He expressed confidence that the rehabilitation of the island was still on track to reopen on October 26. “We still have 90 days. We're confident [we will reopen on schedule],” adding that the widening of the main road need not be 100-percent completed. “You just need to start where are the congestion of hotels,” he averred.

President Duterte ordered the closure of Boracay Island, once dubbed the “best beach in the world” by travel magazines, for six months beginning April 26. It was to make way for the government rehabilitation program, which entails the restoration of environmentally-stressed areas, completion of the sewerage system, removal of easement obstructions, widening of the main road, construction of a diversion road, and decongestion of the island of transport vehicles. 

In 2017, the island generated some P56 billion in tourism receipts.

September 15, 2016

Stakeholders to DOT: Let’s keep ‘It’s More Fun…’ tourism slogan

By Ma. Stella F. Arnaldo / Special to the BusinessMirror

THE Department of Tourism’s (DOT) plan to change the Philippines’s tourism brand and campaign slogan was met with a barrage of negative reactions from tourism industry stakeholders, with netizens even giving their own “fun” spins and possible new slogans.

Cesar Cruz, president of the Philippine Tour Operators Association (Philtoa), told the BusinessMirror that the “It’s More Fun in the Philippines” brand and campaign slogan launched in 2012 “should not be changed yet. It has not really reached its maximum potential.”

Being a tourism industry veteran, he said, “I think the country slogan shouldn’t be changed every administration; it takes time for the brand or the campaign slogan to achieve its maximum potential. It’s only now that ‘It’s More Fun in the Philippines’ has gained acceptability here and abroad. Maganda ang dating nya satourists.”

Cruz’s view was echoed by Aileen Clemente, executive vice president of the Tourism Congress of the Philippines, saying, “Large brands in the private sector do not change slogans in short periods of time because, more than an expense, it is an investment. I would rather see that we continue the momentum and enhance what needs to make it better.”

For his part, Arthur M. Lopez, president of the Philippine Hotel Owners Association, also opined that the DOT should keep the “Fun” brand and campaign for the Philippines. “On a commercial point of view, for advertising recall and for continuity, it pays to stay with the current slogan.”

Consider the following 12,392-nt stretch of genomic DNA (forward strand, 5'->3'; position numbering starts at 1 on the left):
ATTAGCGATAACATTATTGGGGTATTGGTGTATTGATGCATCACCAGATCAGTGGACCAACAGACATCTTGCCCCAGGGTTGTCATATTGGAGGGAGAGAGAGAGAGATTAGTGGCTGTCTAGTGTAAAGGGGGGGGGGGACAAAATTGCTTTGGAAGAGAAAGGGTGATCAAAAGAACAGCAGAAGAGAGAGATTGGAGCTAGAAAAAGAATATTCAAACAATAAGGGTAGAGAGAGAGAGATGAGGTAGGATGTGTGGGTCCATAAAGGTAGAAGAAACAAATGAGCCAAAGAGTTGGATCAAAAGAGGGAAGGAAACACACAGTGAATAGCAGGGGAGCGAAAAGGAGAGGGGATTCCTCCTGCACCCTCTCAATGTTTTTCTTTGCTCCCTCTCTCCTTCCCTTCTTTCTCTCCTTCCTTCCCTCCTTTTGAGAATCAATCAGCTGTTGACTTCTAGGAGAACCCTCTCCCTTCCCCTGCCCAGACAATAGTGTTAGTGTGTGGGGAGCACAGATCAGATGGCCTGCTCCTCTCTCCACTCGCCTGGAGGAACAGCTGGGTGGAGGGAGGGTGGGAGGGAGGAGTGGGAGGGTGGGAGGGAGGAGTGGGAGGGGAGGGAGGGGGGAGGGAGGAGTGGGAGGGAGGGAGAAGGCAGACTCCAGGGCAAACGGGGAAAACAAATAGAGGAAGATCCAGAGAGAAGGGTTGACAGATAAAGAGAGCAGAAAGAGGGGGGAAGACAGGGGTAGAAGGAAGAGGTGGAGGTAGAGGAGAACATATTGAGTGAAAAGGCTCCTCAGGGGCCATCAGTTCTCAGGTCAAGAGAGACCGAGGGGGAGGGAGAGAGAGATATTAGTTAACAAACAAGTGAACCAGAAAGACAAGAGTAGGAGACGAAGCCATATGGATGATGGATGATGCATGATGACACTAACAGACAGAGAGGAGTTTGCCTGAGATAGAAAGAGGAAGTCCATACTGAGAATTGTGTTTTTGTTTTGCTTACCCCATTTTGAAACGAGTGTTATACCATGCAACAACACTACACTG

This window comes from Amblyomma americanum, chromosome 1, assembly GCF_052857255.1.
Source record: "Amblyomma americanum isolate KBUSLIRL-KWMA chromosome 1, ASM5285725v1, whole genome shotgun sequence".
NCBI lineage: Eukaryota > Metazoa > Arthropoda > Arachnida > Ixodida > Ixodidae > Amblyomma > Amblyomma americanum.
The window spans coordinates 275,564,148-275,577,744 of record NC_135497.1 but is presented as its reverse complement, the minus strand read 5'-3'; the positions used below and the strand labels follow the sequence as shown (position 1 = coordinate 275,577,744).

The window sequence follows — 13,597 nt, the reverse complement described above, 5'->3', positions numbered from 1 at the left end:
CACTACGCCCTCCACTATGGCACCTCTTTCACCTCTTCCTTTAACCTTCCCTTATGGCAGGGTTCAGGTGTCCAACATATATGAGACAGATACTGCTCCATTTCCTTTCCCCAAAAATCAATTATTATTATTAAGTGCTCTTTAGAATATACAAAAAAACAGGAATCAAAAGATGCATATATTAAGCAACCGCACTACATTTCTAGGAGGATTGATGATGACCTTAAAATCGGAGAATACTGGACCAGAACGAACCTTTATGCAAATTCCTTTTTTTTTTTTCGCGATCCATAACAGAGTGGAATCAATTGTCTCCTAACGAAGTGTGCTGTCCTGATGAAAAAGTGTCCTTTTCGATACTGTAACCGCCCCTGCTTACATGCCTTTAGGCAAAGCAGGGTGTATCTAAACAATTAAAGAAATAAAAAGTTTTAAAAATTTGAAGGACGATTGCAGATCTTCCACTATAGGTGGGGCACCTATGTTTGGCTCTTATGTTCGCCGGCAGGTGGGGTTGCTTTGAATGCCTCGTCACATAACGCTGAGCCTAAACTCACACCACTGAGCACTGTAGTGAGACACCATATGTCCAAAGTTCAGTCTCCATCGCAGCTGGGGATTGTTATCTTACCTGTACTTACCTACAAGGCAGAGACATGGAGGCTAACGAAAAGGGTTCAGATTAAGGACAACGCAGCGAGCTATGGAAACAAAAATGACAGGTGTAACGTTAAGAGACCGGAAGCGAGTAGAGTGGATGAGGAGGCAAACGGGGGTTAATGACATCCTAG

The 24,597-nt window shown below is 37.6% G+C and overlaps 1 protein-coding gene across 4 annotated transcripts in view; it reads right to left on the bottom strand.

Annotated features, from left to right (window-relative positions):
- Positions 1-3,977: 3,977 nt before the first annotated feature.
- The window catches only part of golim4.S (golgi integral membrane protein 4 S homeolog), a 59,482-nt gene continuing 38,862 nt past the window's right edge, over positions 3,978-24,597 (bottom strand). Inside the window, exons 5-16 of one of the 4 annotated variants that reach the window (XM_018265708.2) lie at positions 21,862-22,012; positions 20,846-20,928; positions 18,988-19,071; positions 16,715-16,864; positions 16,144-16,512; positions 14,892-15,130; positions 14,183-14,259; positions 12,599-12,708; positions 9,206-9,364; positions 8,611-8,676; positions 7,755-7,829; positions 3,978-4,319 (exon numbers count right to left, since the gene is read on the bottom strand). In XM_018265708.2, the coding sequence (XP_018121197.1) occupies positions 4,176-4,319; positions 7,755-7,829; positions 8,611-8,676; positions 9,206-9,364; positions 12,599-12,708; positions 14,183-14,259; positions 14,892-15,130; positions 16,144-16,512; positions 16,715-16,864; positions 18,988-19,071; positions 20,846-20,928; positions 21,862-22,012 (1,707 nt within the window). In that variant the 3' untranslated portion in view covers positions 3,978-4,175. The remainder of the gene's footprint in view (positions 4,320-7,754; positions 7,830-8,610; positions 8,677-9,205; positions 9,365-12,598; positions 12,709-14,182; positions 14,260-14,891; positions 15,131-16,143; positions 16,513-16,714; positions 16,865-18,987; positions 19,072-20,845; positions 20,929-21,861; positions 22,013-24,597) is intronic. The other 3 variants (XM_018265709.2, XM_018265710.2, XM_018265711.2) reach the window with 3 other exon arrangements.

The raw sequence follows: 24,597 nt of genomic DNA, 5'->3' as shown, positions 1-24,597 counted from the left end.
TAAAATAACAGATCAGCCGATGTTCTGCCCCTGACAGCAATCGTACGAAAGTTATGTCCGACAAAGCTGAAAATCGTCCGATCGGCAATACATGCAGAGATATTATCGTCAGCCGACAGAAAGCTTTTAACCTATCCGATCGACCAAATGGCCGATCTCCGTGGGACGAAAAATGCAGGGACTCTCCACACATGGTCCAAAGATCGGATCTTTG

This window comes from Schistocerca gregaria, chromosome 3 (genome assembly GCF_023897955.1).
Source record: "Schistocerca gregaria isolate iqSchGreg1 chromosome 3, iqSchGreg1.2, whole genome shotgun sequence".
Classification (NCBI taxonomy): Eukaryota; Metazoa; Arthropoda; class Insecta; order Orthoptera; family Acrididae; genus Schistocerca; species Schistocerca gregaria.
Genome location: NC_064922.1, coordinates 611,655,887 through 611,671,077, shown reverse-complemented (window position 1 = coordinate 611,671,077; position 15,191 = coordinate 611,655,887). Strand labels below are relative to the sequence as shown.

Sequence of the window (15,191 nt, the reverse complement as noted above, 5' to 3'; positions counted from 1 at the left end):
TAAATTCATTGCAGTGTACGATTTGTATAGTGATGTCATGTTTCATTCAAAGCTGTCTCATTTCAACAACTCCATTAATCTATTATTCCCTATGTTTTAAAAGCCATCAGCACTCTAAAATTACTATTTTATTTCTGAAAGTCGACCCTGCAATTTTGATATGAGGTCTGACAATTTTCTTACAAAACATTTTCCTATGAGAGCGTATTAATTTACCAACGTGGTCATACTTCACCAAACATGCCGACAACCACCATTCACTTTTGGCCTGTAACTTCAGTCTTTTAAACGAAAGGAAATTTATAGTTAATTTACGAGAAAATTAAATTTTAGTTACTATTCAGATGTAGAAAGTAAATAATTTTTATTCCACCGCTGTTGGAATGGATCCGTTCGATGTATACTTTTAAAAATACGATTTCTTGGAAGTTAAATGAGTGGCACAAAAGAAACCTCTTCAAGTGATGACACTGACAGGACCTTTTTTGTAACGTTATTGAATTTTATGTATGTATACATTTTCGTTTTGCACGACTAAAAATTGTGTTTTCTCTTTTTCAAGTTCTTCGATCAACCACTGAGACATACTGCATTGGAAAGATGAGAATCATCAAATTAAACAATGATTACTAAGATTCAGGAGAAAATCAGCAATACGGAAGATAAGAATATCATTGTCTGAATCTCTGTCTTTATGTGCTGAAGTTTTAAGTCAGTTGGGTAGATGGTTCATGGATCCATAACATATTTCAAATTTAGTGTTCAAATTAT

He believes that “it takes time for a new slogan to take effect.”

The “It’s More Fun in the Philippines” marketing campaign was conceived by advertising agency BBDO Guerrero, and launched in January 2012 under then-Tourism  Secretary Ramon R. Jimenez Jr., who is an advertising veteran, as well.

Initial conception for the slogan itself amounted to P5.6 million, but the subsequent media placements and advertising campaign have run into billions of pesos since its launch in 2012. These include advertising placements on buses and taxicabs in London, ad placements in major newspapers in key markets and window ads in New York.

DOT insiders say the agency and its marketing arm, the Tourism Promotions Board, spent approximately $61 million (about P3 billion) spread over four-and-a-half years for developing the campaign and media placements.

Current Tourism Secretary  Wanda Corazon T. Teo announced in Cebu recently that the DOT is now soliciting new proposals from advertising agencies for a new brand and campaign slogan for the country.

She said it was “normal” for every administration to change tourism marketing slogans, and that the new one, to be launched in mid-2017, would reflect the change and reforms being instituted by the Duterte administration.

Taking inspiration from the DOT’s direction, netizens actively took to their keyboards to create memes of possible new slogans for the DOT from "Come to the Philippines and have a killing good time," to reflect the over 2000 extrajudicial killings that have happened since Duterte took office, to “(expletive), ang ganda ng Pilipinas!” to reflect the President's colorful language.

Meanwhile, Philtoa’s Cruz pointed out that even the “Wow! Philippines,” marketing campaign conceived under the administration of former Tourism Secretary Richard  J. Gordon in 2002, “became very effective not even during the time of Gordon, but because we continued the campaign. So the impact of the slogan was sustained when other Cabinet secretaries, like Durano, etc., came in.”

Cruz also stressed that in other countries, they have kept their slogans and country branding for a long time. “For Thailand, for example, they made some tweaks but their slogan continues to be ‘Amazing Thailand.’ For India, it’s still ‘Incredible India’, and so on. If we change our slogan again, how long will it take until it reaches its acceptability?”

Cruz added: “Let’s be honest, it’s only now that the ‘Fun’ campaign is really reaching its potential, and after the country branding, now the campaign has been tweaked to promote the provincial destinations. It takes time to develop, but we have yet to explore [other dimensions] of the campaign.”